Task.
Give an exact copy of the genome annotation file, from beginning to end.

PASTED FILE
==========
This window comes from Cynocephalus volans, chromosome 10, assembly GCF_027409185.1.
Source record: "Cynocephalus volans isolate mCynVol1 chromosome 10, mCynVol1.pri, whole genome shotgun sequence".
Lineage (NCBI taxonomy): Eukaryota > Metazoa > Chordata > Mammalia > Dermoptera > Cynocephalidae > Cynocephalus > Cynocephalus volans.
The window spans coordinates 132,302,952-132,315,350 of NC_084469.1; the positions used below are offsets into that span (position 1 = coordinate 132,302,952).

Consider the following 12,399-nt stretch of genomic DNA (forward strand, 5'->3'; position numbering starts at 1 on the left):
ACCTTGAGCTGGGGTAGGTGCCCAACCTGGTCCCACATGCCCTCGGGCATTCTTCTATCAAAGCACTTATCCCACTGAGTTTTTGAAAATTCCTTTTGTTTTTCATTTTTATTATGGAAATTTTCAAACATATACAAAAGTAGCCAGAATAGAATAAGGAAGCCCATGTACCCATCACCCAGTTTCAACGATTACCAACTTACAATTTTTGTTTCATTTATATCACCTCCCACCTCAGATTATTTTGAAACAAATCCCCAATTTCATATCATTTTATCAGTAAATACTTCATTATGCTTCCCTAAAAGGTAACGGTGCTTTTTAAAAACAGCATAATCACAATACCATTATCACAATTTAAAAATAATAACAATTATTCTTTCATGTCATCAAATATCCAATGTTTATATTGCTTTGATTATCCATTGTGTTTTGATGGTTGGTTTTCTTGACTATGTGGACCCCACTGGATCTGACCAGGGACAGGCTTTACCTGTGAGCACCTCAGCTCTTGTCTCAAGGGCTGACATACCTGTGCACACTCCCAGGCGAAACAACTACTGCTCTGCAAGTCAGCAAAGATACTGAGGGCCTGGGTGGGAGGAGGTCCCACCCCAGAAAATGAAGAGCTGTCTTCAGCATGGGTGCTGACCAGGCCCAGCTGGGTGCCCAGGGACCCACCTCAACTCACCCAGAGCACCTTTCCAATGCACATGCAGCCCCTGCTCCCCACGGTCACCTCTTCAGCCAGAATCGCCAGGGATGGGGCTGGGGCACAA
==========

This window comes from Cynocephalus volans, chromosome 10, assembly GCF_027409185.1.
Source record: "Cynocephalus volans isolate mCynVol1 chromosome 10, mCynVol1.pri, whole genome shotgun sequence".
Lineage (NCBI taxonomy): Eukaryota > Metazoa > Chordata > Mammalia > Dermoptera > Cynocephalidae > Cynocephalus > Cynocephalus volans.
The window spans coordinates 132,302,952-132,315,350 of NC_084469.1; the positions used below are offsets into that span (position 1 = coordinate 132,302,952).

Consider the following 12,399-nt stretch of genomic DNA (forward strand, 5'->3'; position numbering starts at 1 on the left):
ACCTTGAGCTGGGGTAGGTGCCCAACCTGGTCCCACATGCCCTCGGGCATTCTTCTATCAAAGCACTTATCCCACTGAGTTTTTGAAAATTCCTTTTGTTTTTCATTTTTATTATGGAAATTTTCAAACATATACAAAAGTAGCCAGAATAGAATAAGGAAGCCCATGTACCCATCACCCAGTTTCAACGATTACCAACTTACAATTTTTGTTTCATTTATATCACCTCCCACCTCAGATTATTTTGAAACAAATCCCCAATTTCATATCATTTTATCAGTAAATACTTCATTATGCTTCCCTAAAAGGTAACGGTGCTTTTTAAAAACAGCATAATCACAATACCATTATCACAATTTAAAAATAATAACAATTATTCTTTCATGTCATCAAATATCCAATGTTTATATTGCTTTGATTATCCATTGTGTTTTGATGGTTGGTTTTCTTGACTATGTGGACCCCACTGGATCTGACCAGGGACAGGCTTTACCTGTGAGCACCTCAGCTCTTGTCTCAAGGGCTGACATACCTGTGCACACTCCCAGGCGAAACAACTACTGCTCTGCAAGTCAGCAAAGATACTGAGGGCCTGGGTGGGAGGAGGTCCCACCCCAGAAAATGAAGAGCTGTCTTCAGCATGGGTGCTGACCAGGCCCAGCTGGGTGCCCAGGGACCCACCTCAACTCACCCAGAGCACCTTTCCAATGCACATGCAGCCCCTGCTCCCCACGGTCACCTCTTCAGCCAGAATCGCCAGGGATGGGGCTGGGGCACAA